Review: Sid Meier’s Memoir!

For the amount of time I have spent playing Civilization and its various sequels and offshoots I had to listen to Sid Meier’s Memoir!. For nostalgia’s sake it was fascinating to learn how Sid had become a games developer and then one of the greatest of all time. My other reason for listening to this particular memoir was that I figured understanding game development better might help me understand customer experience better.

Overall I think that Sid Meier’s Memoir is a great book to either listen to or read. I did the audiobook and the narration by Charles Constant was excellent. When I can imagine the narrator as the author him or herself then I rate the narration as excellent. The details shared in the memoir seem honest and in some cases expose Sid as a human like the rest of us.

If you haven’t played Civilization I don’t blame you. It’s a complicated game that takes a while to get going and then lasts for hours and hours and even days, weeks, months, and years. There are sub charts for technology, politics, and religion. Winning the game takes patience and dedication that goes well beyond Super Mario Brothers or Pac Man.

If you have played Civilization and enjoyed it though then you probably understand my reverence for Sid Meier. Here is a person who managed to put all of human history into a video game and make it entertaining. The technology chart is a marvel for any kid who liked to read the Encyclopedia, like me. The economics of building cities, managing armies, and destroying or cooperating with your competition is endless.

My first exposure to Sid Meier games though came with the F-19 Stealth Fighter flight simulator game. As a kid I was obsessed with flight and planes and the military. The game came out in 1989 and I played it religiously for at least a year. Before then I had spent most of my time playing games on the Nintendo NES which were fairly basic. With F-19 there was a manual that detailed various types of aircraft, armaments, flight dynamics, and stealth strategies.

I was not great at F-19 mainly due to its complexity, but the game stuck in my mind. It was the most complicated thing I had ever experienced. Unfortunately I did not have many friends in my area who were into complicated video games. I fell back into playing less complex console games and then even stopped playing those before I went to University.

It was at University that I was reintroduced to gaming. During my Junior year, 1997/98, I studied abroad in England. My dorm was full of Computer Science majors, and each room had a 10Mbps Ethernet outlet. Not only was I reintroduced to gaming, but to online gaming. That was also the year Quake 2 came out and I spent a good amount of time blasting demons. I was also introduced to an ‘older’ game called Civilization which had come out in 1991.

While Quake had the best graphics, Civilization had complexity and intelligence. Quake was pretty simple: kill or be killed. Civilization was not as clear cut. Sure, you could play aggressively and attack everything in sight, but when you came up against a stronger civilization or multiple civilizations which had banded together you got wiped out. To win Civilization you had to think more high level and consider many parts of your civilization. If there was a food shortage workers would revolt and stop building. If you were a democracy your population would tire of war more quickly than a more authoritarian form of government.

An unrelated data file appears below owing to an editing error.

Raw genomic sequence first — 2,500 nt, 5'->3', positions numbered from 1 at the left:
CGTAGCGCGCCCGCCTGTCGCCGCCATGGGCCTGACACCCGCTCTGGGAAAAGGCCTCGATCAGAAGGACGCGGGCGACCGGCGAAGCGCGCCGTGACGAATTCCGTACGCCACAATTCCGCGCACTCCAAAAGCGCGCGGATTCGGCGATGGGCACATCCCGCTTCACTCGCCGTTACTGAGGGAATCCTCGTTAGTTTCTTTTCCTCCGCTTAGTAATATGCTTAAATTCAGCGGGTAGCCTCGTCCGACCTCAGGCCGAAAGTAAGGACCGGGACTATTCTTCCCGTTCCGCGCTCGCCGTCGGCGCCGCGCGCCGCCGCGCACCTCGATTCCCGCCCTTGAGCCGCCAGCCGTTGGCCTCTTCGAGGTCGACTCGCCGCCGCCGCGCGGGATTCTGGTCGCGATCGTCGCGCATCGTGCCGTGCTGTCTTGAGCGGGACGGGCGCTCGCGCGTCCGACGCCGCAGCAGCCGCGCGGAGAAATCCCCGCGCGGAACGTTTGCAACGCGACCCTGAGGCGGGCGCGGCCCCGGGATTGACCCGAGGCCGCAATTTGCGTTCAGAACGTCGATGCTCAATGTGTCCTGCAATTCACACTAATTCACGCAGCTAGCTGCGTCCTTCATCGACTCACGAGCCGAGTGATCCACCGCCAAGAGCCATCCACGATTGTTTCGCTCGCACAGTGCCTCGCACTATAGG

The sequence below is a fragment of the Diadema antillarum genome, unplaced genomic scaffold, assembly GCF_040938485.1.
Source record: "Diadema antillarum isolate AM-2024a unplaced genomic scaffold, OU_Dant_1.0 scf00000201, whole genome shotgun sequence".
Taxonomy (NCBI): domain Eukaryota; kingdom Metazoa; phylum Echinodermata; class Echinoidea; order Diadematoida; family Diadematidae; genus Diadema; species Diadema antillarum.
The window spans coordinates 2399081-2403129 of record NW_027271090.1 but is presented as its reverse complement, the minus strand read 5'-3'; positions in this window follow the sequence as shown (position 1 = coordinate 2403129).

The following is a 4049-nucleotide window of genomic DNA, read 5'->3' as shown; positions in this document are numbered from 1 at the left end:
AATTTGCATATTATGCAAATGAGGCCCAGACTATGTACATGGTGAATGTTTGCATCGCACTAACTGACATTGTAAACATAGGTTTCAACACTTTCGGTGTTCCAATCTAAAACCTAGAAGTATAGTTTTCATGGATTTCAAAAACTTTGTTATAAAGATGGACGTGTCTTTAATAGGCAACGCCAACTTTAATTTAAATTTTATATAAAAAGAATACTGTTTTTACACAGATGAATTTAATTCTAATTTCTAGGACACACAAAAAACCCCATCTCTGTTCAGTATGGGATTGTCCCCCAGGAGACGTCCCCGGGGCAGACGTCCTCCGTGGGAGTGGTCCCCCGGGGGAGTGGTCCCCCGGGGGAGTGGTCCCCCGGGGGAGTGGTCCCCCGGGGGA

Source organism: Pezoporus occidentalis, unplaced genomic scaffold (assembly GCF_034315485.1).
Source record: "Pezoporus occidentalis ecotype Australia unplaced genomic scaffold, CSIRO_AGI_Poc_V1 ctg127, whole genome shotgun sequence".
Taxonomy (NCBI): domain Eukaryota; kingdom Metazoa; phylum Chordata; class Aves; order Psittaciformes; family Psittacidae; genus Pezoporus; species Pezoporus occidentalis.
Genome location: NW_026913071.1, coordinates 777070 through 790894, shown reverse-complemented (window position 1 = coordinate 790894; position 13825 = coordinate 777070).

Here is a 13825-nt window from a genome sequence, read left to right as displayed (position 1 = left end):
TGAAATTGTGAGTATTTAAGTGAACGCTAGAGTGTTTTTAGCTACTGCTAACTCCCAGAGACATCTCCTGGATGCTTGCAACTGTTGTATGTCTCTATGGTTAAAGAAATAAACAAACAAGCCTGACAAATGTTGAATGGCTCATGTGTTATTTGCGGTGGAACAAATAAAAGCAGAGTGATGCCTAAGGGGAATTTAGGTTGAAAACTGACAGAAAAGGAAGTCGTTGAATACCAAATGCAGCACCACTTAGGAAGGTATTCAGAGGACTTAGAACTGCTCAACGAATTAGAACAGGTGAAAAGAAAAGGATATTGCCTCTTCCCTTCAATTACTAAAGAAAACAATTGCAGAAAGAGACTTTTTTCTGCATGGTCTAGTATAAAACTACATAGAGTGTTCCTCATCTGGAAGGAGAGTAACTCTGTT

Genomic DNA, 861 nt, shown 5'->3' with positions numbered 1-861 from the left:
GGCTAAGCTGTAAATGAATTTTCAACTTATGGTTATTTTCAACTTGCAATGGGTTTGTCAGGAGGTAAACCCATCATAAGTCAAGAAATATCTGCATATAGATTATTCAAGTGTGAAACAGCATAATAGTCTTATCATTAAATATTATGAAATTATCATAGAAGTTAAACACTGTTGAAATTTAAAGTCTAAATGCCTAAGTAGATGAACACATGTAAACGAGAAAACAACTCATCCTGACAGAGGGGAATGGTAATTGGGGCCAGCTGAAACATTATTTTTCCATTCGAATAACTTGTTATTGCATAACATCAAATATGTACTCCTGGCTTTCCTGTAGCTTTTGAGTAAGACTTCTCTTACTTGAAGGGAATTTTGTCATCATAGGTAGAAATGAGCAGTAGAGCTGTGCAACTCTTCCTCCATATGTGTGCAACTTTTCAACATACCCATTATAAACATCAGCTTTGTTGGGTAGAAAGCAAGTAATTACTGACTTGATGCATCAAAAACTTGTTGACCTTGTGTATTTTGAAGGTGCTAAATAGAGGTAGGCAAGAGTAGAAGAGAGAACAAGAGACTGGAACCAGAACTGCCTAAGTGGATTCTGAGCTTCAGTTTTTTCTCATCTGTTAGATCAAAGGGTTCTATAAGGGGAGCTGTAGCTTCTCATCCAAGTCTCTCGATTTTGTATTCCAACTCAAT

The sheer complexity of the game made me revere Sid Meier as a higher level being who was able to simplify so much of human history. In his memoir Sid recounts getting into gaming and how various parts of his childhood helped him later in life. He also recounts getting into business and creating his first games.

The chapters about creating Civilization and its subsequent and ongoing success are intriguing in many ways. Naturally the executives at his gaming company were against it. They wanted to get back into Arcade gaming which Sid saw as a dead end. Once the game was released users started modifying it which Sid was unsure of how to approach that. Eventually they embraced the mod-ers and realized that they were improving the game as well as building a rabid fan base.

He also talks about managing other developers and handing over the reins of Civilization so that it would continue to be improved upon. This part of the book intrigued me the most. Since Sid’s name is on the game I always imagined that he was the main developer of each release, but this is not the case. 5 years after Civilization was released Civilization 2 was released with a different developer leading the project. Sid was still involved but had stepped aside to let someone else build on his creative vision.

From a customer experience perspective Sid Meier’s Memoir gives insight into how to balance customer needs and expectations with the businesses capabilities and options. Similar to how Steve Jobs is quoted as saying “Customers don’t know what they want till you give it to them.” Sid would start projects based on what he wanted and enjoyed. Then as the creative process progressed he would work with other developers and users to make sure it was enjoyable and fun.

That said Sid’s games history is littered with failures like C.P.U. Bach. Sid was obsessed with Bach and wanted to create a game that would let users learn to appreciate the music. Unfortunately the market disagreed and the game was a total failure. Sid picked himself up and kept going.

Even if you aren’t much of a gamer I think that Sid Meier’s Memoir! is an interesting read about a pioneer of the gaming world. The business lessons are relatable to most companies and the developer and programming lessons are high level enough that non-developers can follow without much effort. I enjoyed the book very much.


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